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Lethbridge Herald Newspaper Archives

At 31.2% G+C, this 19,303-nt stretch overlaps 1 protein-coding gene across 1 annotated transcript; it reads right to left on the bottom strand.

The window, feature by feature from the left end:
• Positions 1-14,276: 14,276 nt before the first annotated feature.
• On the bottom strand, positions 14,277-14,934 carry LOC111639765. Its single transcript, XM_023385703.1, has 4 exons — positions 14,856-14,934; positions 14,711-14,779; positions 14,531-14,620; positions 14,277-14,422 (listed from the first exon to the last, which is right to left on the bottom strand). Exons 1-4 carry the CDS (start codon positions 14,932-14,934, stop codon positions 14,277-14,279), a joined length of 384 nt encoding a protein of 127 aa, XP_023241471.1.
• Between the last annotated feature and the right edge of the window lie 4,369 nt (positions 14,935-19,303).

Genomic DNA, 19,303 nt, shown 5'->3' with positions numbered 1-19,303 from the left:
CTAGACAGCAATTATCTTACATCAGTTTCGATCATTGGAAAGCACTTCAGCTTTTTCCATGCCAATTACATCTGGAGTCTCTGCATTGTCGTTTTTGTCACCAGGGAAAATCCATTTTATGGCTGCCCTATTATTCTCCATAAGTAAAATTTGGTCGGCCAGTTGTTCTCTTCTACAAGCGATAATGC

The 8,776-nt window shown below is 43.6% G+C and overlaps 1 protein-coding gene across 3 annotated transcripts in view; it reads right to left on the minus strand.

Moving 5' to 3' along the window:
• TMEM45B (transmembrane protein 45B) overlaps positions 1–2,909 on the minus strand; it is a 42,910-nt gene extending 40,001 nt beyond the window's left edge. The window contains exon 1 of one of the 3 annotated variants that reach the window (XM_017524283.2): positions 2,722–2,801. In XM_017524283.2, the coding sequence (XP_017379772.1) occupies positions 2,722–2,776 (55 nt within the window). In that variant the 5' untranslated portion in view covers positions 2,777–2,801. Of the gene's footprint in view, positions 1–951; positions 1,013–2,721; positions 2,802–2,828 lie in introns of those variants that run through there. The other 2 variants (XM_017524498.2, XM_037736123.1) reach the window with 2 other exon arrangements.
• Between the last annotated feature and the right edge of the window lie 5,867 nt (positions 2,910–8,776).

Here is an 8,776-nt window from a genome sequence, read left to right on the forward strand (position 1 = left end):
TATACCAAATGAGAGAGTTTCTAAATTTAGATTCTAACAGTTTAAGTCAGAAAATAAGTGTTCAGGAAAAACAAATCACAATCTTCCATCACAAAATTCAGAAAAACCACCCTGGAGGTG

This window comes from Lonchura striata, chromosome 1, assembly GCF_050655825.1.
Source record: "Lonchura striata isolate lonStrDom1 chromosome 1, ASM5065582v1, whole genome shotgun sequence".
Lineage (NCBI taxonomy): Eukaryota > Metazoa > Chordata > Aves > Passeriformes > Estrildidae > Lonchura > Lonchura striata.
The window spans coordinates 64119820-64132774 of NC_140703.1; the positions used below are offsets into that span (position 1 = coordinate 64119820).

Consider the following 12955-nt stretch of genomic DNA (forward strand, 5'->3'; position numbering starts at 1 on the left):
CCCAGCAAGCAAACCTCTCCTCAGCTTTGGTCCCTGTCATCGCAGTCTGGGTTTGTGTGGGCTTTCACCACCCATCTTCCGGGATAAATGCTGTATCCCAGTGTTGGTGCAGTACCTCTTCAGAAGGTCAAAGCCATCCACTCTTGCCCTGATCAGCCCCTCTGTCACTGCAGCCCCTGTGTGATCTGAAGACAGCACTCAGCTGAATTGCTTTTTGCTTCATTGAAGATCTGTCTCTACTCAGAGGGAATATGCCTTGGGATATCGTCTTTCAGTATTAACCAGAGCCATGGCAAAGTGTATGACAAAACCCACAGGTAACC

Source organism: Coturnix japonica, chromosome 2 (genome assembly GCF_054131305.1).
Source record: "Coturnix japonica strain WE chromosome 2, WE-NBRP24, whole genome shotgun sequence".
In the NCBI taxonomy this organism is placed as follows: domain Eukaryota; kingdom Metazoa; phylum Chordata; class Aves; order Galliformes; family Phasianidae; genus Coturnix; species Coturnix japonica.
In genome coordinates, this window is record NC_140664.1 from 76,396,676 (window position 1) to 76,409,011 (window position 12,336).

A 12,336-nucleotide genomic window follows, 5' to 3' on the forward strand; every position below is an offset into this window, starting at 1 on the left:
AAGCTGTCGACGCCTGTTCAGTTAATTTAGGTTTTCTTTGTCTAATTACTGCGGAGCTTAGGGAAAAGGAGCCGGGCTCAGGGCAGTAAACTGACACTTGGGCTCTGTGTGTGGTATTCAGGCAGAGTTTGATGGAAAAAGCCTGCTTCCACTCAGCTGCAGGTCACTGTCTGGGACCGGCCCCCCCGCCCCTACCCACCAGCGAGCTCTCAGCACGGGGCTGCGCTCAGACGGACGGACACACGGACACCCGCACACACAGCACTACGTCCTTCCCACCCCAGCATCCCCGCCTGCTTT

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Lethbridge Herald, The (Newspaper) - January 18, 1975, Lethbridge, Alberta 10 THE LETHBRIDGE HERALD Saturday, January 18, 1975 Thf Herald--------------------------- Religion Hi-C sponsor drama program The Covenant Players of Los Angeles, specialists in motivational drama designed to relate Christianity to the modern world, will present the play, Love, at Southminster United Church, Sunday at p.m. Sponsored by the Hi-C group of the church, the tnespians, directed by Charles M. Tanner, member of the Screen Producers Guild in Hollywood, have as their purpose to generate people into a more exciting, deep and purposeful acceptance and dedication to Christ. Books part of outreach A low-profile Christian outreach using paperback New Testaments will be aimed at Canada Winter Games visitors here in February. Sponsored by the Lcthbridge Christian Reformed Church, the books are now being placed in motel bedrooms where management agrees. An insert pasted inside the front cover tells readers books may be kept for further reference. A box number is included offering Bible study courses and spiritual help for enquirers. "About a dozen books a week are being Rev. L. Mulder, pastor, explained. "The outreach will be stepped-up near Games time." Religion day observed World Religion Day will be observed by Canadian Baha'i communities Jan. 21. This day is commemorated by Baha'is to stress the oneness of all revealed religions. Baha'is believe that religion has always been the source of unity and that world religion is the source of unity. Lethbridge Baha'is will gather to read prayers from tb various religions and to pray for world unity, reports Anna Gangur. Building debts eliminated Hodges bequest helps United LETHBRIDGE ALLIANCE CHURCH 1202 3rd S. A. D. GOLDSMITH. Pastor p.m. CHINESE ALLIANCE SERVICES PASTOR J.CHUANG SCHOOL SERVICE SERVICE BETHEL BAPTIST CHURCH 716 23 Street North (Phone 327-1464) Morning Service Talks of memorial Mrs. Coretta Scott King, widow of the Rev. Dr. Martin Luther King Jr., is shown during a recent interview in Atlanta at the Martin King Jr. Centre for Social Change. The centre was formed to teach nonviolence and to struggle against the evils in society, according to Mrs. King. Presbyterians prepare for triple anniversary CHRISTIAN TABERNACLE Cor. 5th Ave. and 13th SI. S. SALVATION HEALINGS MIRACLES Plltor: REV. T W. ROVCROFT School Service Service WORLDWIDE CHURCH OF GOD (Affiliated with Ambassador College) SATURDAY, JANUARY to p.m. LETHBRIDGE COLLEGIATE INSTITUTE LARGE LECTURETHfATRE 5th Ave. 18th St. South Mini.ter: CECIL MARANVILLE, Ph. 345-4705 (ColUct) Listen to GARNER TED ARMSTRONG ON CFCN RADIO and TELEVISION LETHBRIOGE PENTECOSTAL TABERNACLE PASTOR M. L. ISRAELSON S20-7IH Street South Home ol the Sunthine Evangel Hour Lillen every Sunday p.m. CJOC 1220 K.C. School (Classes for all ages) Bus Rides (Phone 328-7461) Worship "IT'S A GOOD LIFE" Service. Special Music Hearty invitation it extended to a warm welcome awaitf you Members of St. Andrew's Presbyterian Church this weekend celebrate a triple an- niversary in Lethbridge. Religious and social func- tions will salute 50 years as a congregation, 90 years of I Presbyterian ministry in 1 Lethbridge and 100 years since formation of the Presbyterian Church in Canada. Saturday evening commenc- ing 7 p.m. in the church gym- nasium, 1818 5th Avenue-S., young people of the congrega- tion will sponsor a family coffee house dance. Rev. Douglas Fry, Minister at Knox Presbyterian, Red Deer, will preach an anniver- sary message Sunday at 11 a.m. and will speak again Monday at a congregation dinner. From sea to sea, Canadian Presbyterians this year are observing a theme of remembrance, renewal and response. Early in June, the centennial general assembly meets in Montreal, scene of Presbyterian union. to 1875, Presbyterian work in Canada was con- ducted by separate mission outreaches of Presbyterian and Reformed Churches in Scotland, Ireland, France and Holland. Union created a mother church for Canadian members. A national congress June 25 at McMaster University, Hamilton, Ont., is also part of the celebration. Some delegates are expected to attend. FIRST CHURCH Presbyterians claim their initial structure in Lethbridge was the first denominational worship building erected here. Pioneer Sunday school work was inaugurated by Fort Macleod and Lethbridge druggist John Higinbotham in 1885. The first building opened for worship Feb. 15, 1886, on the site of the present F. W. Woolworth department store. A new Knox Church was erected in 1908 on the southwest corner of 4th Avenue and 8th Street S. An extension project called St. Andrew's commenced in North Lethbridge, later link- ing with Westminster Methodist members to es- tablish First United Church several years before organic union was implemented by parent denominations. Meanwhile, Knox congrega- tion divided in 1925 over union discussions and some former Presbyterians joined Southminster United. The Knox building was sold to the Baptists who occupied it until fire destroyed the landmark in January, 1953. Dissidents from union ac- tion re-established in the old St. Augustine's Anglican parish hall and in a Lutheran sanctuary at 15th Street and 6th Avenue S. This group was the second one to adopt the name St. Andrew's. Sale of the Lutheran proper- ty necessitated temporary worship in 10th Street S. Masonic Hall. Property donated by Mr. and Mrs. Robert O'Hagen enabled a new St. Andrew's building to be erected at 5th Avenue and 8th Street S. The Presbyterian flock con- tinued to grow. On Dec. 3, 1961, the current property was consecrated, the third building actually erected and named St. Andrew's in Lethbridge. Rev. Larry Hankinson has served the pulpit since arriv- ing here in June, 1965, from Gordon Presbyterian Church, B.C. By NOEL BUCHANAN Herald Religion Writer Several Lethbridge United Church congregations will soon eliminate building debts following a bequest left them by former Barons farmer Robert Hodges. City lawyer Bill Russell, a member of McKillop United Church, explained Mr. Hodges designated plus some oil company shares for reduc- ing or paying off capital costs on any United Church erected in Lethbridge during his lifetime. A committee from McKillop United investigated and .awarded, under terms of the will, the following funds, Mr. Russell said: First United, McKillop, and LDS aid Games drop-in The Church of Jesus Christ of Latter day Saints has offered a variety of assistance to Canada Winter Games in- terfaith organizers. Ten men have volunteered drop in centre counselling service, reported LDS In- stitute director Bob Mdntosh this week. Some church members have already volunteered individually for committee work and two wards have agreed to open their homes to persons needing accommodation. A shuttle service between the athletes village and LDS church services will also be provided, Mr. Mclntosh said. TURKEY REPLACED NEW YORK (AP) Ken- tucky fried chicken replaced roast turkey this year at the Salvation Army's traditional Bowery Thanksgiving dinner for homeless persons. The switch in the almost 100- year-old menu was made when the Colonel Sanders organization donated its specialty as part of its co- operation with the Salvation Army's new food drive. Pass churches pray together BLAIRMORE (CNP Bureau) Rev. Douglas Dunn, chairman of the Crowsnest Pass Ministerial Association, has announced an ecumenical Christian worship service will be held in St. Anne's Roman Catholic Church in Blairmore at p.m. on Jan. 24. The week of Jan. 19-26 has been designated by the World Council of Churches as a week to pray for Christian unity. CHURCH DAMAGED SPRINGFIELD, Mass. (AP) Flames swept through the interior of St. George Creek Orthodox Memorial Church, destroying much of the sanctuary. No in- juries were reported and firemen doused the flames within 15 minutes. A number of valuable paintings and stained glass windows were ruined. The windows were valued at by church officials. Investigators said the blaze apparently started from an overheated boiler. Hindu god most popular deity in busy Bangkok "YE DO ERR, NOT KNOWING THE SCRIPTURES" Matthew Ignorance of God's Word usually means ignorance of Christ. (John Bring your Bible to an old-fashioned Bible study. INDEPENDENT BAPTIST CHURCH Mealing in the Lethbridge Construction Allocation Building 122 S Avenue South Monday, p.m. 1875-1975 THE PRESBYTERIAN CHURCH IN CANADA CENTENNIAL YEAR ST. ANDREWS 1818-SlhAvenue Soulh Minilter: REV. L.D. HANKINSON, B.A. School NINETIETH ANNIVERSARY SERVICE Guest Preacher, Rev. DOUGLAS 0. FRY Organist: W. Van der Kooy BETHLEN 1020 -10 Avenue North Minister: REV. G. TELCS, B.A. B.D., M.TH. School Organist: Vivian Toth BANGKOK (AP) A Hindu god on a busy Bangkok street corner is one of the most popular deities in this devoutly Buddhist country. Good luck, an attractive spouse, success in business and lucky lottery numbers- Brahma is known for coming through. Thousands of commuters flock daily to the ornate min- iature pavilion where a four- headed, eight-armed image of Brahma overlooks a small courtyard. Laden with incense, chains of garlands and elephant fig- they take a moment to pray and unburden their prob- lems. They buy gold leaf and candles to adorn the shrine and sparrows to free from cages to gain celestial favor. Marble benches and colorful beach umbrellas surround the compound for weary workers to rest and contemplate their petitions. Incense overpowers the fragrance of jasmine, creating a solemn atmosphere for this religious oasis amid the rush-hour traffic. Thousands of shrines and spirit houses adorn Bangkok, most of them Buddhist, but the tolerant Thais respect all gods. This shrine was built in 1956 during the construction of the government-owned Era- wan Hotel. After numerous accidents and delays in the building schedule, word spread that evil spirits were roaming the area. When a ship sailing from Italy with marble for the hotel sank, laborers refused to work. Hotel officials called on a holy man. Build a shrine to Brahma on the hotel grounds, he advised, and the problem will be solved. They did and it was. Since then, stories have spread throughout Bangkok of wishes granted by Brahma. Lulu Sukhabut, executive sec- retary of the Erawan Hotel, knows of one woman who won in the lottery after praying to the god. Another common story is that a young girl promised Brahma that if she won the lottery she would dance naked before him. She won but failed to return. She was then visited in a dream by Brahma who reminded her of her promise. Several nights later she stole to the temple in the dark, dis- robed, and danced. Since many of the worship- pers who come to the shrine give money, the Erawan has set up a foundation which dis- penses the donations to chari- ties. As for the hundreds of wooden, ceramic, and ivory elephants donated, the hotel collects them and gives them to a temple where they are sold. The proceeds' go to charity. Mrs. Sukhabut said that anyone who takes gifts do- nated to the god without ask- ing her permission or offering compensation risks being vis- ited by elephants in his dreams and taking sick. 'One guard at our hotel took a chain from Brahma's hand while he was cleaning the shrine and wore it on his own she said. "Several days later he became very ill and was hospitalized. "Doctors examined him but could find nothing wrong. Fi- nally a monk spoke to him and advised him to return the bracelet. Once it was re- turned the guard recovered immediately." Southminister, This leaves plus oil shares to be disposed of con- sistent with terms of the will, Mr. Russell said. The Japanese United congregation received an en- quiry from the committee and was found to have no debts that would qualify under con- ditions set, Mr. Russell added. It is understood that a be- quest also.was made to the Lethbridge Family Y. Last April, Y President Roger Meintzer reported publicly was owing on the downtown building. The Lethbridge Y has declined further comment on the possi- ble bequest. Born near Gailsburg, 111., on August 10, 1879, Mr. Hodges took his first job with the YMCA organization for a month. During seven years employment with the Y, Mr. Hodges purchased farm properly-east of Barons for an acre. An active member of the United Church, Mr. Hodges sang in McKillop United choir and played the organ for the Barons congregation at different periods. Mr. Hodges moved to the Barons district in 1913, purchasing the first of four sections of land. -Between farming ventures, he worked for Imperial Oil Co., hauling oil and kerosene from Cham- pion to Barons. Mr. Hodges helped operate a store and was for a time assistant post master at Barons. An honorary life member of the Lethbridge Historical Society, Mr. Hodges contributed a number of early day pictures to the Sir Alex- ander Gait Museum. Mr. Hodges retired in 1952 and purchased a home in Lethbridge. He resided in the city until his death, Dee.' 26, 1973 at the age of 94. BOB HODGES CHRISTIAN SCIENCE 1203-4thAVE.S. School Service "LIFE" Wednesday. Meeting READING ROOM Open Noon p.m. Tues., Thurs.. Sat. CENTRAL CHURCH OF CHRIST US-11th St. S. J. R. CHAPMAN. Minister MR. D. MAISEY. Organist "DIAL AN ANSWER" 327-4774 Family Service a.m. (Worship Service lor Adults S.S. Classes tor Children) EVERYBODY WELCOME! THE SALVATION ARMY 1302 4th Avenue South Majors: THElMA M. CORNEY. JOAN M. PIERCE School a.m.-STUDIES IN HEBREWS 12 Major Thelma Corney preaching "I AM THE GOOD SHEPHERD" Major Joan Pierce preaching Prayer and Bible Study NORBRIDGE COMMUNITY CHURCH Church at Bible Study Church at Worship, Message: "GOD'S METHOD FOR HOLY LIVING" Church at Evensong Tht Evingtlieal Church in Canada 1402-B Ave. N. D. E. SIPE Everyone is Welcome Lethbridge Christian Reformed Church Invites You to listen to the Back to God Hour every Sunday night-at p.m. over CHEC Radio. "THE DRIFT TOWARD DEATH" EXAMINES THE SUB- JECT OF ABORTION. Pro-Life forces are marching on Washington DC on Jan. 22. In Canada we might learn something too about the wholesale murder now going on in some hospitals. Listen in. The Christian Reformed Church is located at 1807-2nd Ave. "A" North in the City Services at a.m. and p.m. YOU are invited cordially CHURCH OF JESUS CHRIST OF LATTER DAY SAINTS Everyone Welcome FIRST, SECOND and SEVENTH WARDS: 1912-10th Avenue South THIRD and FOURTH WARDS: 28th Street South and Scenic Drive FIFTH and SIXTH WARDS: 2223-6th Avenue 'A' North STUDENT BRANCH: 28th Street South' PLEASE PHONE 328-8305 FOR FURTHER INFORMATION Church of the Nazarene School Worship Services Rev. R. G. Deasley speaking Night Bible Study Young Peoples ;